We break down the differences between Ford’s F-150 and F-250 Super Duty pickups, from engines to towing, size, and more!
It's a question that doesn't bear asking if you really know your trucks, but for the masses, it's one that comes up all the time: What's the difference between the Ford F-150 and F-250 pickup? At the core the difference is simple, the F-150 is a light-duty, half-ton class truck while the Ford F-250 is a three-quarter ton, heavy-duty truck. More specifically, the F-250 has a gross vehicle weight rating (GVWR) greater than 8,500 pounds, while the F-150 is under that government-specified threshold.
Digging deeper, the differences are many. The Ford F-150 is a light-duty truck built primarily to haul lighter loads and cruise effortlessly on the highway. Its engines are more efficient, and its cabin is designed to be quiet at speed. The F-250 by contrast is built for work. With a trio of V-8 engines, efficiency is not a primary concern for F-250 buyers. The F-250 tows and hauls more, and given its dimensions it may not fit easily in a suburban parking garage.
Both are great trucks to be sure, but selecting which one is right for you is totally dependent on the tasks you'll be performing with it. In the following sections we'll break down a few of the key differences between the 2020 Ford F-150 and 2020 Ford F-250 Super Duty.
2020 Ford F-150 And F-250 Price Difference
The 2020 Ford F-150 starts at $28,745 for a single-cab, two-wheel drive, XL model and runs up to $56,735 for the crew-cab, two-wheel drive Limited. Checking all of the boxes pushes the price up to a high of $69,235.
For 2020 Ford's F-250 pickup starts at just $33,705 for a two-wheel drive, single-cab, XL with a 6.2-liter V-8 engine. On the high end, the crew-cab, four-wheel drive Limited with a 6.7-liter Power Stroke diesel engine starts at $83,600. Selecting all of the available options pushes the F-250 Limited to top spec price of $91,080.
2020 Ford F-150 And F-250 Size Difference
The 2020 Ford F-150 and F-250 Super Duty both share a common cab structure. Meaning, from the A-pillar to the rear of the cab they are the same. Interior treatments vary a touch to help differentiate between models, however they are dimensionally the same. A-pillar forward, and box lengths are different between the two models.
The shortest F-150 wheelbase is 122.4 inches, while the longest is 163.7. The F-250 has a short wheelbase of 141.6 inches with the longest coming in at 176 inches. For overall length the longest F-150 is 250.5 inches while the F-250 tops out at 266.2 inches. Maximum cab height for the F-150 is 77.3 inches, while the F-250 is 81.5 inches (excluding the Tremor package).
And finally, a base F-250 (single-cab, two-wheel drive, 6.2-liter V-8) weighs 5,677 pounds, while a crew-cab, four-wheel drive, 6.7-liter Power Stroke truck tips the scales at 7,538 pounds. By contrast, a base F-150 weighs about 4,100 pounds. On the top end, a crew-cab, four-wheel drive F-150 weighs about 5,100 pounds (Ford doesn't publish detailed curb weights for the F-150).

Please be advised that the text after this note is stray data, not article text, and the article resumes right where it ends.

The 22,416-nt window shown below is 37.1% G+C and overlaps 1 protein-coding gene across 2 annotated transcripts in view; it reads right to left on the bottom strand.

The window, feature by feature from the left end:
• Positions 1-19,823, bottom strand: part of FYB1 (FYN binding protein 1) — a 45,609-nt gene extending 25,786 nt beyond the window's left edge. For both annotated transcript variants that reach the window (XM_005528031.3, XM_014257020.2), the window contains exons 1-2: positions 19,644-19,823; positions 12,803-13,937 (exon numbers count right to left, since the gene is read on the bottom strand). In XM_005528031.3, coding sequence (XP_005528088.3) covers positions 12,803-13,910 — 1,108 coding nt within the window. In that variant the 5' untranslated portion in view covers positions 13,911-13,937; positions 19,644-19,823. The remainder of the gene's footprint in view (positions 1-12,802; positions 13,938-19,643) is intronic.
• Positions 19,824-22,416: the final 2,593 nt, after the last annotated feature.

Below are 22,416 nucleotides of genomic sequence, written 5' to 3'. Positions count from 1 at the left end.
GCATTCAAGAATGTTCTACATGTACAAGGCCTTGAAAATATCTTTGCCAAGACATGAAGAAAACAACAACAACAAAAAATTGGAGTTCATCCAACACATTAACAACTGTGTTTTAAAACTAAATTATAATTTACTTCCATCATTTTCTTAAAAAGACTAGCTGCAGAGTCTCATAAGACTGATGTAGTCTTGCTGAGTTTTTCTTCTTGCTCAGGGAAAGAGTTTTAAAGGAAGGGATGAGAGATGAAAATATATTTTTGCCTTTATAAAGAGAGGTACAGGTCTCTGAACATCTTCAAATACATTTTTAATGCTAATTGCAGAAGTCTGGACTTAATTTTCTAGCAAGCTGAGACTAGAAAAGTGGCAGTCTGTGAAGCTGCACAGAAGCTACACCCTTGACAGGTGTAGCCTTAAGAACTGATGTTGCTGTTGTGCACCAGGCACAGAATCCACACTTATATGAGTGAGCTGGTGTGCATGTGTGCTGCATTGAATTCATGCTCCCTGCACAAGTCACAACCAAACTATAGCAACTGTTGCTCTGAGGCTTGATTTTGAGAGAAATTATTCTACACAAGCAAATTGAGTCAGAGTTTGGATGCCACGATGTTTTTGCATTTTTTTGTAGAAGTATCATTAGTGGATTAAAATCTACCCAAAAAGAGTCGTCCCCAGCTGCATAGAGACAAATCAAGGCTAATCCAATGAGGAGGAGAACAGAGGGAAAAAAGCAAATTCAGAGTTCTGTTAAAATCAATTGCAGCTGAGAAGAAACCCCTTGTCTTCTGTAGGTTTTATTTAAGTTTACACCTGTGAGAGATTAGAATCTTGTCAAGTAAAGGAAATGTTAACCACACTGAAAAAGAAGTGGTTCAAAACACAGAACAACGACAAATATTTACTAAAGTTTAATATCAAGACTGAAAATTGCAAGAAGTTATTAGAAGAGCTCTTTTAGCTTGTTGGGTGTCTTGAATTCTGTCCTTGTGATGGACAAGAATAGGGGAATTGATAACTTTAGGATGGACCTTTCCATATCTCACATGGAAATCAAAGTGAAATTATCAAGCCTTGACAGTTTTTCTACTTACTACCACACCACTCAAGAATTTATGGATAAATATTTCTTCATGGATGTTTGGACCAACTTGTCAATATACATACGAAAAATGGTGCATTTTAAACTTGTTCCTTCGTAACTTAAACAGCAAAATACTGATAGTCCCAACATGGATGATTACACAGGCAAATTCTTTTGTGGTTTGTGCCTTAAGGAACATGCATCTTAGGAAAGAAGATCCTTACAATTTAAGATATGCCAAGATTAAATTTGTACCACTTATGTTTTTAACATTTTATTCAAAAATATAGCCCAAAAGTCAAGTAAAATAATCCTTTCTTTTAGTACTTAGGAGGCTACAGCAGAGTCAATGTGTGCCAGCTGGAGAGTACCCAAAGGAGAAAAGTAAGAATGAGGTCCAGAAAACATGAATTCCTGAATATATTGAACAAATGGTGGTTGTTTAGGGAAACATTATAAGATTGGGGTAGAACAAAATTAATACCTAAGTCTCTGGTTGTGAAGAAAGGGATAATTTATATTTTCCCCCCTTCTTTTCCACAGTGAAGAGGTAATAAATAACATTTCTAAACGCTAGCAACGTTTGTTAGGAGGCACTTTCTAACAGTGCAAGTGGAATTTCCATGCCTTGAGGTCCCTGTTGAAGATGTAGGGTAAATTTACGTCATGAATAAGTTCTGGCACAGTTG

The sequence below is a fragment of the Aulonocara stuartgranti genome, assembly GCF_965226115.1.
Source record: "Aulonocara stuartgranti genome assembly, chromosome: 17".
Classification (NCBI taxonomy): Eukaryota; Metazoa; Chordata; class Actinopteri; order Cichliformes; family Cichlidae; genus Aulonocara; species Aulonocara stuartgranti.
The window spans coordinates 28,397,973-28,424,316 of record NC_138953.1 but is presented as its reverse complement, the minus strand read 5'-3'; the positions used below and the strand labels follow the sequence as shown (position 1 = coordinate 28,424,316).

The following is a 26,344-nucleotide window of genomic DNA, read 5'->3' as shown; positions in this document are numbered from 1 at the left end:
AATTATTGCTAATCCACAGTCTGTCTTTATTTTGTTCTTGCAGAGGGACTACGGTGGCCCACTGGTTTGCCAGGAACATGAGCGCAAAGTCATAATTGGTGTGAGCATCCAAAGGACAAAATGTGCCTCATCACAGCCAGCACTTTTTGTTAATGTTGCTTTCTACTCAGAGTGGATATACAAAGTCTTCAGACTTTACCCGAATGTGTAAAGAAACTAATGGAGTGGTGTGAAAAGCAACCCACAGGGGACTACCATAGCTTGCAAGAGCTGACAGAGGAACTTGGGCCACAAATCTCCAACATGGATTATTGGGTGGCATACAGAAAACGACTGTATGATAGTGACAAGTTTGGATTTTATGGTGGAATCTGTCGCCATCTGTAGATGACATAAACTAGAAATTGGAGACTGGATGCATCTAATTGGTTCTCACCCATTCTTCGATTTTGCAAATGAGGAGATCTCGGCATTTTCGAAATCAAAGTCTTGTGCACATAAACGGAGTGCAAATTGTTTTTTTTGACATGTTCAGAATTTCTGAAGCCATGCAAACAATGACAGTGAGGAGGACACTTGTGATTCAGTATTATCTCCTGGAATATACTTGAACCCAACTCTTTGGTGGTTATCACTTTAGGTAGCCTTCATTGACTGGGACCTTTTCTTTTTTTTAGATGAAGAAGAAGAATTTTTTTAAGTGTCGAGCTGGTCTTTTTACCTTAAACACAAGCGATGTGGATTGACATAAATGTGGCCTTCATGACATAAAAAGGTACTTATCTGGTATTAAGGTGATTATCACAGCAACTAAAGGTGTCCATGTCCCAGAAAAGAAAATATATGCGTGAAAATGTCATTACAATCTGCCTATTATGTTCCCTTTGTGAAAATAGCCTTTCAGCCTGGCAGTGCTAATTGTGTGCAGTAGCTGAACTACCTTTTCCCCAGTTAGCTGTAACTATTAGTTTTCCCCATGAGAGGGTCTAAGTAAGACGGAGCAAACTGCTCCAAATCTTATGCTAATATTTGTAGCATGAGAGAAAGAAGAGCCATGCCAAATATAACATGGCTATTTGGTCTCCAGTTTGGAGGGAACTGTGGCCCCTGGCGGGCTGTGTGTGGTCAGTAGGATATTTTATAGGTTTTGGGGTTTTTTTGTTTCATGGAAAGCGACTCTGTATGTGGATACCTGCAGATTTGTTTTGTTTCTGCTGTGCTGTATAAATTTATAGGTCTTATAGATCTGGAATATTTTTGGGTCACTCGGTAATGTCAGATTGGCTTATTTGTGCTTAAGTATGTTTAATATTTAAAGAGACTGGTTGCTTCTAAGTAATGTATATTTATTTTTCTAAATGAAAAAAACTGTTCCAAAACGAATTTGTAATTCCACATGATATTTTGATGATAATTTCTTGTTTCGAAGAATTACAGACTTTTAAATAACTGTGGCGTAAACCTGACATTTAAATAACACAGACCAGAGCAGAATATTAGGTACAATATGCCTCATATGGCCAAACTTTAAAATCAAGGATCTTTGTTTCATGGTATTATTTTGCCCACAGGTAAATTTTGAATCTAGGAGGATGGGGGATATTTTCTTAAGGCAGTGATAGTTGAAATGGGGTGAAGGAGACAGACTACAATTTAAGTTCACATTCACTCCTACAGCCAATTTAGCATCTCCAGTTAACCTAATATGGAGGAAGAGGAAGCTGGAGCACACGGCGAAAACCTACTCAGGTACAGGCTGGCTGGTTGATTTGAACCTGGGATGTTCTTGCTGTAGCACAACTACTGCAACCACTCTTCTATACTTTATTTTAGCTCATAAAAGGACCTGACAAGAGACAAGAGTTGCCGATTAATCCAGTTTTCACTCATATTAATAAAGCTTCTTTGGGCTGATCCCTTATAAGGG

2020 Ford F-150 And F-250 Towing & Payload Difference
Towing and hauling are what Ford's F-250 Super Duty is built to do. That's not to say the F-150 is a slouch, but on the high end the F-150 can tow a maximum of 13,200 pounds (crew-cab, two-wheel drive, 3.5-liter V-6 EcoBoost, long-bed). Maximum conventional towing with a F-250 reaches up to 20,000 pounds on crew-cab, four-wheel drive, Power Stroke diesel models. Swap to a gooseneck hitch and the single-cab, two-wheel drive, Power Stroke F-250 can tow 22,800 pounds. The lowest towing amount for the F-250 is 12,500 pounds for a crew-cab, four-wheel drive, 6.2-liter powered truck, while for the F-150 it's 5,000 pounds in a 3.3-liter V-6 powered crew-cab, two-wheel drive. Payload rating ranges from 1,270 to 2,890 pounds for F-150, and 3,040 to 4,260 pounds for F-250. The highest payload rating for the F-150 is with the 5.0-liter V-8 and the 6.2-liter V-8 for the F-250.
2020 Ford F-150 And F-250 Engine Differences
Ford's 2020 F-150 can be had with one of six different engines. Base engine is a 3.3-liter V-6, followed by a 2.7-liter EcoBoost V-6, 3.5-liter EcoBoost V-6, 5.0-liter V-8, 3.0-liter Power Stroke Diesel V-6, and for Limited and Raptor models, a high-output 3.5-liter V-6. The base 3.3-liter V-6 makes 290 hp and 265 lb-ft of torque. Moving up to the 2.7-liter EcoBoost V-6 nets 325 hp and 400 lb-ft of torque. The standard 3.5-liter EcoBoost V-6 boasts 375 hp and 470 lb-ft of torque, while the high-output 3.5-liter EcoBoost makes 450 hp and 510 lb-ft. The only V-8 in the lineup makes 395 hp and 400 lb-ft, while the solo diesel churns out 250 hp and 440 lb-ft of torque.
On the F-250 side, three engines are offered, and all are V-8s. The base engine is a 6.2-liter that produces 385 hp and 430 lb-ft of torque. Next up is the all-new 7.3-liter gasoline V-8 engine. This engine churns out 430 hp and 475 lb-ft of torque, which makes it the most powerful gasoline V-8 engine in a heavy-duty pickup. And finally, the 6.7-liter Power Stroke diesel engine features a best-in-class 475 hp and 1,050 lb-ft of torque.
So if you didn't know before, now you do. While Ford's two main truck line wear the same Blue Oval badge and share some commonality, they're quite a bit different, and built for different customers.